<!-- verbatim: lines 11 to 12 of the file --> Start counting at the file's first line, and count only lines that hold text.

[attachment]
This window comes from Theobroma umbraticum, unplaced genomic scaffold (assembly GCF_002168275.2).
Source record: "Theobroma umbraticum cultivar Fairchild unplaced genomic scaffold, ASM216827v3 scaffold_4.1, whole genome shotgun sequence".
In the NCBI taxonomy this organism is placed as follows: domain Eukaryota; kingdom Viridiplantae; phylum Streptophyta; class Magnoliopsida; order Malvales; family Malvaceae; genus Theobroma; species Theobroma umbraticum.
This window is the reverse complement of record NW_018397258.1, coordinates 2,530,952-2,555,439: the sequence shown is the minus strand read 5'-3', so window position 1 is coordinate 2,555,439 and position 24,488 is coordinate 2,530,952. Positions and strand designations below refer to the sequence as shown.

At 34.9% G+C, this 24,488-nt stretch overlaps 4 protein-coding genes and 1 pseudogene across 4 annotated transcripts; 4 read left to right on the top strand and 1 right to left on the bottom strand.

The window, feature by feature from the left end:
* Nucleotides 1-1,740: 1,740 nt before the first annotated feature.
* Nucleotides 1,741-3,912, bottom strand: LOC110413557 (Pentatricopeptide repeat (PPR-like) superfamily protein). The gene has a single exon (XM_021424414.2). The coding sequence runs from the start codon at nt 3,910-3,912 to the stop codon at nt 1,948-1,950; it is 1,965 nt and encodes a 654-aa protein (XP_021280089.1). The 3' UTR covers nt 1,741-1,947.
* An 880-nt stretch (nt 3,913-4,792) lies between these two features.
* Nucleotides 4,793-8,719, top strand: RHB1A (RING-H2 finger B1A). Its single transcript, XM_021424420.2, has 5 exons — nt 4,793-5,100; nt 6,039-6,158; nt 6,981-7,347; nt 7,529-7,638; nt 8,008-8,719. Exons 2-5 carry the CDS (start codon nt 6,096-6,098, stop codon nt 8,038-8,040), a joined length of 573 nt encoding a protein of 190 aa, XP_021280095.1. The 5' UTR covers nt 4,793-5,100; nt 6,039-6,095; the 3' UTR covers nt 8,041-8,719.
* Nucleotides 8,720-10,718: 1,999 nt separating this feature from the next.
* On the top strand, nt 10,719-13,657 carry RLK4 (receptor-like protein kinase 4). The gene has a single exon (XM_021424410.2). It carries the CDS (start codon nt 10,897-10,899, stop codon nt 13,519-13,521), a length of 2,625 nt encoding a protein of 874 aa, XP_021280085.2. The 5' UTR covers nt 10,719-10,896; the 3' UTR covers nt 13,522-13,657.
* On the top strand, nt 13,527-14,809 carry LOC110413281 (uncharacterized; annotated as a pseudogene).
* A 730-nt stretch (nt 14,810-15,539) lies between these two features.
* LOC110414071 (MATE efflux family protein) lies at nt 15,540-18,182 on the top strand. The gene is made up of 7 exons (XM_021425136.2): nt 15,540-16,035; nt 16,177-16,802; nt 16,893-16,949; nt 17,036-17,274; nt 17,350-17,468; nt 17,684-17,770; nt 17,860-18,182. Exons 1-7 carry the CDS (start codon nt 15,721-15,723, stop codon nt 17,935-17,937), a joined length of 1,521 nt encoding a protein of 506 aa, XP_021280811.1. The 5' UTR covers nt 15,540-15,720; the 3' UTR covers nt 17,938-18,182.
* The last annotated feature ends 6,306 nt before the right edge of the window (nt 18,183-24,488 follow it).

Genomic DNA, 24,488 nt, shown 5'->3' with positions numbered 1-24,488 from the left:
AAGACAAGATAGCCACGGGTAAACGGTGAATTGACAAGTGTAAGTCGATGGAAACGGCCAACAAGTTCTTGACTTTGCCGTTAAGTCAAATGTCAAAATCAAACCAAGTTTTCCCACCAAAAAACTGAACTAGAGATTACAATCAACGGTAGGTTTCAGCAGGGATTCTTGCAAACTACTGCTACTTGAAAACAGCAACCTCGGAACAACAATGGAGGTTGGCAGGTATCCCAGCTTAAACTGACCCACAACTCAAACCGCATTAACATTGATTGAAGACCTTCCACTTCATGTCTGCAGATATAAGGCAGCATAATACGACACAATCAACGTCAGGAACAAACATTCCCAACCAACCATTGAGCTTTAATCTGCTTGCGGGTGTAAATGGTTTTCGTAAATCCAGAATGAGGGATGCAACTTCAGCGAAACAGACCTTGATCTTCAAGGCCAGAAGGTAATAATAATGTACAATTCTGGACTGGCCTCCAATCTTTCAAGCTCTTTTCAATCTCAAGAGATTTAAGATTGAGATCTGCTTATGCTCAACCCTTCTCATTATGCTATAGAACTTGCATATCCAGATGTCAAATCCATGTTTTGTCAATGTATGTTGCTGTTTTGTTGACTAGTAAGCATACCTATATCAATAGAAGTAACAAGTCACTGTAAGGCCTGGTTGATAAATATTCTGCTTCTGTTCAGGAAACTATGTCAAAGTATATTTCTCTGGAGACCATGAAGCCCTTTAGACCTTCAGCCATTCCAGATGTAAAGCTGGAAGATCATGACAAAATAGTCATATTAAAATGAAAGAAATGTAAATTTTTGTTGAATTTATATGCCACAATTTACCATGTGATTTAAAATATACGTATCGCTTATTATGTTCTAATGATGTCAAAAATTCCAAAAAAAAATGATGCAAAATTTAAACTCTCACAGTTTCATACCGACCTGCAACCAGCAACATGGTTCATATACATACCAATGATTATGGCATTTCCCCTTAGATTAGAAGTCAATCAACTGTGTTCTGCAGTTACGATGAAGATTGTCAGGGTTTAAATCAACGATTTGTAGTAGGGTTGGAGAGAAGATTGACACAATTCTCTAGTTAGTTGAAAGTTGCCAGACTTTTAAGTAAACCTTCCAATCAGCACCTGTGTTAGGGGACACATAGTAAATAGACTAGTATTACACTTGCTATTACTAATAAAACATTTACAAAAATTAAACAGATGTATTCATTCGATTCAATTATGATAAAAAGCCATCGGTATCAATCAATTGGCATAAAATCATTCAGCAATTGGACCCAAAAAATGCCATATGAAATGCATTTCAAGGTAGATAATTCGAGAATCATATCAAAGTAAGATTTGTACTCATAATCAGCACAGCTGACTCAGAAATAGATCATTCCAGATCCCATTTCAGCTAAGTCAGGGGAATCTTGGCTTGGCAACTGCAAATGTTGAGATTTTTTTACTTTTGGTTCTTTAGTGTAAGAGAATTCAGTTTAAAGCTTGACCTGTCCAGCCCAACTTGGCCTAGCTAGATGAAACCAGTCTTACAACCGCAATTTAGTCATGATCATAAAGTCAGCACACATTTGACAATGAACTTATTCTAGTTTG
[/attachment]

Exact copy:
* Nucleotides 8,720-10,718: 1,999 nt separating this feature from the next.
* On the top strand, nt 10,719-13,657 carry RLK4 (receptor-like protein kinase 4). The gene has a single exon (XM_021424410.2). It carries the CDS (start codon nt 10,897-10,899, stop codon nt 13,519-13,521), a length of 2,625 nt encoding a protein of 874 aa, XP_021280085.2. The 5' UTR covers nt 10,719-10,896; the 3' UTR covers nt 13,522-13,657.